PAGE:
BARBARA HISER: When my money goes to help fund the development of it, and then they’re going to turn around and charge me exorbitant prices that I can’t afford, then there is something wrong with that.
LORI REILLY: I think it’s important to look at the advancements that we’ve gotten and ask whether or not those advancements would have occurred without a for-profit industry.
NARRATION: But over the past few decades, innovative drugs have increasingly stemmed from federally-funded research. That’s because of a little known law called the Bayh Dole Act.
MARCIA ANGELL: This law changed everything.
NARRATION: This 1980 law allowed researchers who made discoveries funded by public institutions like the National Institutes of Health to license their patents to private companies who could develop and market new drugs.
LORI REILLY: Despite the fact that America was investing a significant amount in research and development dollars, only five percent of patents were ever getting used by the private sector because there was uncertainty around those patents. What the Bayh-Dole Act really did was cause a transformation in terms of the ability of the private sector to utilize that research in the hopes of bringing in new product to market.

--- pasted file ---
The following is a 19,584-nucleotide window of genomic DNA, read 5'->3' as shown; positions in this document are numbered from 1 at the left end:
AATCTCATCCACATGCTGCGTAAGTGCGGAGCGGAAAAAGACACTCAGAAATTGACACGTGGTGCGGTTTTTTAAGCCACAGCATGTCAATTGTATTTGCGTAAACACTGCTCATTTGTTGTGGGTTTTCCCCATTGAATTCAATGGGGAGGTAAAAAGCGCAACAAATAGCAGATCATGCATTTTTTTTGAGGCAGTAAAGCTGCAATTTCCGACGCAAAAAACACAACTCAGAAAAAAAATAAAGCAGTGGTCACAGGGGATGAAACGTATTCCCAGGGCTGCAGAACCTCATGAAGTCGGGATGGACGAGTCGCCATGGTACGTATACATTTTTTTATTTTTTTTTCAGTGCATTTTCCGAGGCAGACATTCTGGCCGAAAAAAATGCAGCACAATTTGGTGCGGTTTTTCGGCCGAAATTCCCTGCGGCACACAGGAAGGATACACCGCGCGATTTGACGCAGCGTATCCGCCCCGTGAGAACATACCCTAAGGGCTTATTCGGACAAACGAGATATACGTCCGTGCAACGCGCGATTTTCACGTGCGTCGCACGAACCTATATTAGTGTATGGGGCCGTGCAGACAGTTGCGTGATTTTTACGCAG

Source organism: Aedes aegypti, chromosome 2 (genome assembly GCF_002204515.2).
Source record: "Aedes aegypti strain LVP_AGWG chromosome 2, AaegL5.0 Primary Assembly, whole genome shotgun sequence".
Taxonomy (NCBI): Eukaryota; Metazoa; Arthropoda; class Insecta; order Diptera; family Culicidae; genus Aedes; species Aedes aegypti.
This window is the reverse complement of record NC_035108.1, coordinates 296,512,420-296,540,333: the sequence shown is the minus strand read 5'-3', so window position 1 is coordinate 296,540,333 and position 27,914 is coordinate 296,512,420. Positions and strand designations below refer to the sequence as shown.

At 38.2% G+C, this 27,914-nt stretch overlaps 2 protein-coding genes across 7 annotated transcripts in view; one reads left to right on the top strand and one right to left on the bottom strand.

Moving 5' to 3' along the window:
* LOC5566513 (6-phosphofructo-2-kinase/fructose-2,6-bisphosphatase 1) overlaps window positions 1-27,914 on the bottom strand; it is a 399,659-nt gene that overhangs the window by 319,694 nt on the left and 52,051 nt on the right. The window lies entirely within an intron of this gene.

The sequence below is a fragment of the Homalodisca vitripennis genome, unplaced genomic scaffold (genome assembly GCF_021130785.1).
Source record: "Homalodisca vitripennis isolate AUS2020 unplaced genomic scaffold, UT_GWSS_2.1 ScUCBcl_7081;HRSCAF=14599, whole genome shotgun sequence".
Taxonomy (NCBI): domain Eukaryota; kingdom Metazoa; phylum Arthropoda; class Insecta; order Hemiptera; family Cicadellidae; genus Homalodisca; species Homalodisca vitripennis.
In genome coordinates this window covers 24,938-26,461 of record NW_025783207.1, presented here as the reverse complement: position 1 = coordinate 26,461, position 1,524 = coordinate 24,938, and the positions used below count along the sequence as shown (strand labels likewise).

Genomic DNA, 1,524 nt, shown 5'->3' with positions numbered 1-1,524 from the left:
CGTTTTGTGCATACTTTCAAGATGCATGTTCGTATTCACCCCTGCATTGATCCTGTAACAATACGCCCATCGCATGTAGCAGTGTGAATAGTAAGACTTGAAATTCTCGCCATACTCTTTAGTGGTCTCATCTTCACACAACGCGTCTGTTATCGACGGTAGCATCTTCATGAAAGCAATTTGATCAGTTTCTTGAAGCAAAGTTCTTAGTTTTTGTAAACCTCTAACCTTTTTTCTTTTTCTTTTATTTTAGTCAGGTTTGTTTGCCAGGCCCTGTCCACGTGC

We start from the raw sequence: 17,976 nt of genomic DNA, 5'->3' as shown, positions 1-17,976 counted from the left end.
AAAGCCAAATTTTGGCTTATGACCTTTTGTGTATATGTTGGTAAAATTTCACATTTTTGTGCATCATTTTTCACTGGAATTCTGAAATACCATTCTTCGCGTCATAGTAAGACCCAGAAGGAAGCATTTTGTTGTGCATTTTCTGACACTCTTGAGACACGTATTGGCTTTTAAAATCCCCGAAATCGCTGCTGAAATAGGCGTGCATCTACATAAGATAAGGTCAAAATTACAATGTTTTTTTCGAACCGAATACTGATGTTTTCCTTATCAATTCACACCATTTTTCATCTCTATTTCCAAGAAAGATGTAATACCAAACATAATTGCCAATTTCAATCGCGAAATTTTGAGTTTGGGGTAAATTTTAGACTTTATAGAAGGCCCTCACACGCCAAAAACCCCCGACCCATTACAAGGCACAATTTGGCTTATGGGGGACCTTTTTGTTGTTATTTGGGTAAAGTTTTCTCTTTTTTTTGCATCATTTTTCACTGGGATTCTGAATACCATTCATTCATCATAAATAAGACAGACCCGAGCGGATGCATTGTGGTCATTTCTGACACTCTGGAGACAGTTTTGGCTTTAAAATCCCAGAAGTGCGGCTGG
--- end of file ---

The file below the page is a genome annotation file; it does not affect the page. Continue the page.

MARCIA ANGELL: That one law said to the big drug companies: you can market drugs, but you don’t have to come up with your own, original, innovative drugs. That will be done with NIH dollars. And that’s exactly what has happened. But do they have a right to be rewarded as though they were the innovators?